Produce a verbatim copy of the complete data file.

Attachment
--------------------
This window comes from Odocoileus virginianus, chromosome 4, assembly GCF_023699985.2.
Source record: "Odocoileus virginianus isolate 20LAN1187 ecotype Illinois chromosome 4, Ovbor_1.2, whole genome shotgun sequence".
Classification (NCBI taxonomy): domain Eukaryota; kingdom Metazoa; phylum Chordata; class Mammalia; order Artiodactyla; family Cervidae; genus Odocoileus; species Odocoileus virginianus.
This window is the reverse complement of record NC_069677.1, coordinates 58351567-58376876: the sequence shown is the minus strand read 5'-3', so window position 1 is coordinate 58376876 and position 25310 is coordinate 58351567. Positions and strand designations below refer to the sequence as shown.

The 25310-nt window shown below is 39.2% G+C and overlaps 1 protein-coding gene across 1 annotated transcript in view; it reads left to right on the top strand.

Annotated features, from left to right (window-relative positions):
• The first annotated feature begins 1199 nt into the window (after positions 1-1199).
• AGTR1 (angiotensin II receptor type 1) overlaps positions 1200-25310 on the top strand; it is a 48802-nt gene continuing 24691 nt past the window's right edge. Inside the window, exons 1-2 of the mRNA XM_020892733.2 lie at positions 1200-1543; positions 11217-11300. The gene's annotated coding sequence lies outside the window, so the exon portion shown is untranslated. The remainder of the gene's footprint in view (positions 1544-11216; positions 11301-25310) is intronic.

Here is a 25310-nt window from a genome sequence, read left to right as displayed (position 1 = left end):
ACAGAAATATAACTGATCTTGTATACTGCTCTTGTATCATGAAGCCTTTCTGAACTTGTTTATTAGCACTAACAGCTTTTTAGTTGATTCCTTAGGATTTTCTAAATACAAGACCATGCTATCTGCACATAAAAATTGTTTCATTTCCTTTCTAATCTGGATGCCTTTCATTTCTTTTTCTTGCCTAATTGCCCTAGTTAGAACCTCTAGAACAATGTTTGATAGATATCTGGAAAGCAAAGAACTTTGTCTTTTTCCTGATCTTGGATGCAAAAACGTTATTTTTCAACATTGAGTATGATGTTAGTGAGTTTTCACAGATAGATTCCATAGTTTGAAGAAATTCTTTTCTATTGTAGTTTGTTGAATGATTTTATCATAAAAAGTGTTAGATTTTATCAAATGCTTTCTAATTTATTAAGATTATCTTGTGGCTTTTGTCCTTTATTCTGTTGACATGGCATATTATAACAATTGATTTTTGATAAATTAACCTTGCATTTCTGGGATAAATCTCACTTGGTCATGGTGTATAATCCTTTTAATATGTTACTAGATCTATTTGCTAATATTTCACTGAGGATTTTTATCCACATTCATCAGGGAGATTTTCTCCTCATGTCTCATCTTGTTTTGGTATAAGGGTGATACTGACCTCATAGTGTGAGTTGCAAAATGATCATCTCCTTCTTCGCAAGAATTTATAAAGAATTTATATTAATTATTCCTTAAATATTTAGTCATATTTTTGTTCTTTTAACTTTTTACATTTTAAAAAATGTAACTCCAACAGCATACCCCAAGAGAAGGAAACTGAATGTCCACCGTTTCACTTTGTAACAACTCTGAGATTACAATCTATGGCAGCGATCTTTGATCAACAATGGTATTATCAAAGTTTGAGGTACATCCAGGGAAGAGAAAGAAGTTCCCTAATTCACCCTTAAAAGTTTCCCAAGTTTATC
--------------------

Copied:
This window comes from Odocoileus virginianus, chromosome 4, assembly GCF_023699985.2.
Source record: "Odocoileus virginianus isolate 20LAN1187 ecotype Illinois chromosome 4, Ovbor_1.2, whole genome shotgun sequence".
Classification (NCBI taxonomy): domain Eukaryota; kingdom Metazoa; phylum Chordata; class Mammalia; order Artiodactyla; family Cervidae; genus Odocoileus; species Odocoileus virginianus.
This window is the reverse complement of record NC_069677.1, coordinates 58351567-58376876: the sequence shown is the minus strand read 5'-3', so window position 1 is coordinate 58376876 and position 25310 is coordinate 58351567. Positions and strand designations below refer to the sequence as shown.

The 25310-nt window shown below is 39.2% G+C and overlaps 1 protein-coding gene across 1 annotated transcript in view; it reads left to right on the top strand.

Annotated features, from left to right (window-relative positions):
• The first annotated feature begins 1199 nt into the window (after positions 1-1199).
• AGTR1 (angiotensin II receptor type 1) overlaps positions 1200-25310 on the top strand; it is a 48802-nt gene continuing 24691 nt past the window's right edge. Inside the window, exons 1-2 of the mRNA XM_020892733.2 lie at positions 1200-1543; positions 11217-11300. The gene's annotated coding sequence lies outside the window, so the exon portion shown is untranslated. The remainder of the gene's footprint in view (positions 1544-11216; positions 11301-25310) is intronic.

Here is a 25310-nt window from a genome sequence, read left to right as displayed (position 1 = left end):
ACAGAAATATAACTGATCTTGTATACTGCTCTTGTATCATGAAGCCTTTCTGAACTTGTTTATTAGCACTAACAGCTTTTTAGTTGATTCCTTAGGATTTTCTAAATACAAGACCATGCTATCTGCACATAAAAATTGTTTCATTTCCTTTCTAATCTGGATGCCTTTCATTTCTTTTTCTTGCCTAATTGCCCTAGTTAGAACCTCTAGAACAATGTTTGATAGATATCTGGAAAGCAAAGAACTTTGTCTTTTTCCTGATCTTGGATGCAAAAACGTTATTTTTCAACATTGAGTATGATGTTAGTGAGTTTTCACAGATAGATTCCATAGTTTGAAGAAATTCTTTTCTATTGTAGTTTGTTGAATGATTTTATCATAAAAAGTGTTAGATTTTATCAAATGCTTTCTAATTTATTAAGATTATCTTGTGGCTTTTGTCCTTTATTCTGTTGACATGGCATATTATAACAATTGATTTTTGATAAATTAACCTTGCATTTCTGGGATAAATCTCACTTGGTCATGGTGTATAATCCTTTTAATATGTTACTAGATCTATTTGCTAATATTTCACTGAGGATTTTTATCCACATTCATCAGGGAGATTTTCTCCTCATGTCTCATCTTGTTTTGGTATAAGGGTGATACTGACCTCATAGTGTGAGTTGCAAAATGATCATCTCCTTCTTCGCAAGAATTTATAAAGAATTTATATTAATTATTCCTTAAATATTTAGTCATATTTTTGTTCTTTTAACTTTTTACATTTTAAAAAATGTAACTCCAACAGCATACCCCAAGAGAAGGAAACTGAATGTCCACCGTTTCACTTTGTAACAACTCTGAGATTACAATCTATGGCAGCGATCTTTGATCAACAATGGTATTATCAAAGTTTGAGGTACATCCAGGGAAGAGAAAGAAGTTCCCTAATTCACCCTTAAAAGTTTCCCAAGTTTATC